Half of Indiana counties labeled high-risk for virus spread
INDIANAPOLIS (AP) — Indiana’s governor and top health officials called Wednesday for patience while early doses of vaccine against COVID-19 are administered to health care workers and residents inside long-term care facilities.
The governor also announced he was extending his statewide mask order and restrictions on crowd sizes for three more weeks, but lifting a pause on non-emergent, elective hospital procedures.
Nearly 76,000 residents had received their first dose of vaccine as of Tuesday morning, Indiana’s chief medical officer, Dr. Lindsay Weaver, said during Holcomb’s weekly briefing on the state’s coronavirus response. More than 110,000 more Hoosiers have scheduled appointments to get shots through next Monday.
As of this week, CVS and Walgreens have started administering an additional 40,000 doses set aside for long-term care residents and staff, Weaver continued.
By the end of the week, Indiana will have received 146,250 doses of the Pfizer vaccine and 152,500 doses of the Moderna vaccine, she noted.
But while it may appear that there are “a lot of extra” vaccine doses, the weekly allocations the state gets moving forward will be lower than the initial shipments, Weaver said, adding that vaccinations have been “limited” over the holidays. The pace is expected to pick up in the coming weeks, she said, and so far, no doses have been wasted or expired.
Weaver said state officials are continuing to focus vaccination efforts on frontline health workers and residents in long-term care facilities. Indiana health officials hope to have updated guidelines next week indicating who will be next in line for vaccines.
“The goal is to get vaccine in the arms at the highest risk in our health care settings,” Weaver said. “I want to stress that we are moving in a very intentional order of eligibility for vaccines. We want to ensure that we have enough vaccines before we open up vaccinations to additional groups.”
Still, if hospitals have extra vaccines, Weaver advised to “go ahead and get the vaccine into people” — even those outside of the current eligibility hierarchy.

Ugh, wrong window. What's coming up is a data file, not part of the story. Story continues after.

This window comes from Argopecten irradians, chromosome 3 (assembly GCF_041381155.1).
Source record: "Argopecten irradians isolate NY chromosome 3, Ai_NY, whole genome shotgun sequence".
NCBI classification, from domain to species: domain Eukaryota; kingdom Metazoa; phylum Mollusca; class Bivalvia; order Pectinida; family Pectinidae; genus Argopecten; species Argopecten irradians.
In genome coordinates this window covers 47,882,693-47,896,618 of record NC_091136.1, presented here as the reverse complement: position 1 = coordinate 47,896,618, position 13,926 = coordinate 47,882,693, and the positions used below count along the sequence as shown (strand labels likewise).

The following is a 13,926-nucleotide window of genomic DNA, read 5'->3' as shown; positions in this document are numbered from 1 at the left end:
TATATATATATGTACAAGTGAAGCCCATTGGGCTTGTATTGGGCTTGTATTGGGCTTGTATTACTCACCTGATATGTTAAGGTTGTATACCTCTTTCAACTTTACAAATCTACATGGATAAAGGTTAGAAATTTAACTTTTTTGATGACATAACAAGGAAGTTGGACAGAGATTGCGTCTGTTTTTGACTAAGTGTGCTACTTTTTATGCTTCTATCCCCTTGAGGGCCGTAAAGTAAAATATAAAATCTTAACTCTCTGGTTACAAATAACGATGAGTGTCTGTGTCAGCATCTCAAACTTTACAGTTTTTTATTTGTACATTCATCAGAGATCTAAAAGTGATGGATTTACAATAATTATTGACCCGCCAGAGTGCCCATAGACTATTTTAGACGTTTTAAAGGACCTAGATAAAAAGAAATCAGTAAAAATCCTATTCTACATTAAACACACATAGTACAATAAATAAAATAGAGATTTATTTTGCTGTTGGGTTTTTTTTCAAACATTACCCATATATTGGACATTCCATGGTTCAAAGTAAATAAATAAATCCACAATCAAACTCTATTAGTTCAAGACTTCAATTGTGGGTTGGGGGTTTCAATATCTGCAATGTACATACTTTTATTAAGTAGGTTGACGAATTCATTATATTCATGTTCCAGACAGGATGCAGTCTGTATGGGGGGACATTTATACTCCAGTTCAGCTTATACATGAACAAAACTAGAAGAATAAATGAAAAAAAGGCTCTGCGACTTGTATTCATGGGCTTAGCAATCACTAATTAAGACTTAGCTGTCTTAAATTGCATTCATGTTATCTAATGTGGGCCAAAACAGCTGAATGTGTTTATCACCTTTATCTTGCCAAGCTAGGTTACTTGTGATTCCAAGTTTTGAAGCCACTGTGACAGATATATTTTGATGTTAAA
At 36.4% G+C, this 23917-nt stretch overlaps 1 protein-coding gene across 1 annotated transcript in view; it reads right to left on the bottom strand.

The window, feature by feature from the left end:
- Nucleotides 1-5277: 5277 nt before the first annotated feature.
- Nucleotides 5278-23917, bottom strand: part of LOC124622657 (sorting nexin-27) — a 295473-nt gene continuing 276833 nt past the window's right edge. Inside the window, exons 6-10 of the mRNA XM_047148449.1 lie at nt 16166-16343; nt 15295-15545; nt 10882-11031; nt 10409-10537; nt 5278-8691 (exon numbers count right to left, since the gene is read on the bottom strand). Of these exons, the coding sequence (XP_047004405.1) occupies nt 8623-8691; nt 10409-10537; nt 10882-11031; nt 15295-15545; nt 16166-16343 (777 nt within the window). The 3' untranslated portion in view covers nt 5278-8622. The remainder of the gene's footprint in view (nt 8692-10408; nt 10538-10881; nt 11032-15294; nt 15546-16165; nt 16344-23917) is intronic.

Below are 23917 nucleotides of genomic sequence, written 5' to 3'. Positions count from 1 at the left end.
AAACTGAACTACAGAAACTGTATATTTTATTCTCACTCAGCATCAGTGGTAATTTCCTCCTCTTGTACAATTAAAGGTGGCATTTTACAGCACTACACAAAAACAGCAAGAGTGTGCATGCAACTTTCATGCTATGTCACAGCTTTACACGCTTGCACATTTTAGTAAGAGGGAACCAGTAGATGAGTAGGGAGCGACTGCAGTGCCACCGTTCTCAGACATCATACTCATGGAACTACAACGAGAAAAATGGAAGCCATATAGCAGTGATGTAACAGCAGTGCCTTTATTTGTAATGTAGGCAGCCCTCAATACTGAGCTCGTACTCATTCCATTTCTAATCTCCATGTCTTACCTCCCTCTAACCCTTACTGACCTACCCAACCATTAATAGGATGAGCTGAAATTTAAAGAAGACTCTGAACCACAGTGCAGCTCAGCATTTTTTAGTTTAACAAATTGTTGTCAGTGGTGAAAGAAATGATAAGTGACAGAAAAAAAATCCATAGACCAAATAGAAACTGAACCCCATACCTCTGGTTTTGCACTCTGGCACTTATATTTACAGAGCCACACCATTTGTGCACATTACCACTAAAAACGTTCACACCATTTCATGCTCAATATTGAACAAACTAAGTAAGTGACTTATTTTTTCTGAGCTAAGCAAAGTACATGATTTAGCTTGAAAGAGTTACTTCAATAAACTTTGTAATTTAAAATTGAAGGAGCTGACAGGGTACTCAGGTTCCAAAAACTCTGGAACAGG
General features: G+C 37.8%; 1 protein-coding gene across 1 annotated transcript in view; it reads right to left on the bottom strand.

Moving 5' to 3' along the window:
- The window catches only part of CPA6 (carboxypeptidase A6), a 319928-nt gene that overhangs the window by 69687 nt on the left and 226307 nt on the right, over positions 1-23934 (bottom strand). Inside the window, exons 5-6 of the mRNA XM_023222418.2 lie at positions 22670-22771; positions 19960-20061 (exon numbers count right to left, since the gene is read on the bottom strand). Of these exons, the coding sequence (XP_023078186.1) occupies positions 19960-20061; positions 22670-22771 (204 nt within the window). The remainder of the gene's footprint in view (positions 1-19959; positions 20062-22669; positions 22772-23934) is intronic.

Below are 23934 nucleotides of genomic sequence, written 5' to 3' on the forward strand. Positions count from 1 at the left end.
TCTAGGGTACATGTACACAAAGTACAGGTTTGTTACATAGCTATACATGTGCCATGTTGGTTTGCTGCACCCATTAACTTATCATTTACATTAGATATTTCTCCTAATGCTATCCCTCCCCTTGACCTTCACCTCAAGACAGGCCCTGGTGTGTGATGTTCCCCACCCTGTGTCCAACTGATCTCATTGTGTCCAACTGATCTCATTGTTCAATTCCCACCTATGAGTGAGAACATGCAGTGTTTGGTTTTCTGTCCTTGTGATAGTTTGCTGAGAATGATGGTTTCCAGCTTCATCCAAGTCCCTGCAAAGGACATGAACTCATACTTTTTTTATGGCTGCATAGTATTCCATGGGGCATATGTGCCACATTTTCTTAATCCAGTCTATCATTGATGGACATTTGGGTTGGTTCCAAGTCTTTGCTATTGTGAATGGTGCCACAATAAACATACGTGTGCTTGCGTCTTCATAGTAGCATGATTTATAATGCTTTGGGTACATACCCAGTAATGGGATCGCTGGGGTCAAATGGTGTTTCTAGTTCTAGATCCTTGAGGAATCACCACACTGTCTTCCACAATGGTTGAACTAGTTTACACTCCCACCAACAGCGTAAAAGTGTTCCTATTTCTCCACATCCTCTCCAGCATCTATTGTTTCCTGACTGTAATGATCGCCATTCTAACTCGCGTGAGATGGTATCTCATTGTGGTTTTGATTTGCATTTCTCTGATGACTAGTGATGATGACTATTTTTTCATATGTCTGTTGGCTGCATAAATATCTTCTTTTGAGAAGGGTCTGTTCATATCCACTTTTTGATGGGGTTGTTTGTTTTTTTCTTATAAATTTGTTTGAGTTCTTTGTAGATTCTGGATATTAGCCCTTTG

Nearly half of Indiana counties were rated with the highest risk level of coronavirus spread in Wednesday’s update after state officials corrected a flaw in Indiana’s reporting.
The Indiana State Department of Health tracking map labeled 45 of the state’s 92 counties the most dangerous red category, up 21 from a week earlier. Forty-six other counties were in the next-riskiest orange rating of the four-level system, which is updated weekly. Only east-central Indiana’s Jay County was rated “moderate risk,” the first county in four weeks to enter the yellow category.
A software error has caused underreporting in statewide COVID-19 positivity rates and for individual counties since the pandemic began, the state’s health commissioner, Dr. Kristina Box, announced last week.
The fix raised Indiana’s rate by 2.3 percentage points, bringing the reported positivity rate to 14.1% for all tests administered as of Dec. 22. Box previously said some smaller counties could see a decline in positivity rate after the changes, and six counties across the state recorded rates below 10%, a drop from 15 counties before the revisions.
The state health agency on Wednesday also added 109 confirmed COVID-19 deaths to the statewide toll. Those push Indiana’s toll to 8,160, including both confirmed and presumed infections, according to the agency’s daily statistic update.
With an additional 4,819 diagnosed cases reported Wednesday, the number of Indiana residents known to have had the coronavirus is now up to 505,017.
“The number of new cases this week has declined from what we have seen in recent weeks,” Box said Wednesday. “However, it’s too soon to say that we have turned a corner, and we do expect that the number of cases are going to bounce back up in the coming weeks.”
The state agency additionally reported that 2,941 residents were hospitalized with COVID-19 on Tuesday, 10 fewer patients than Monday.
Casey Smith is a corps member for the Associated Press/Report for America Statehouse News Initiative. Report for America is a nonprofit national service program that places journalists in local newsrooms to report on undercovered issues.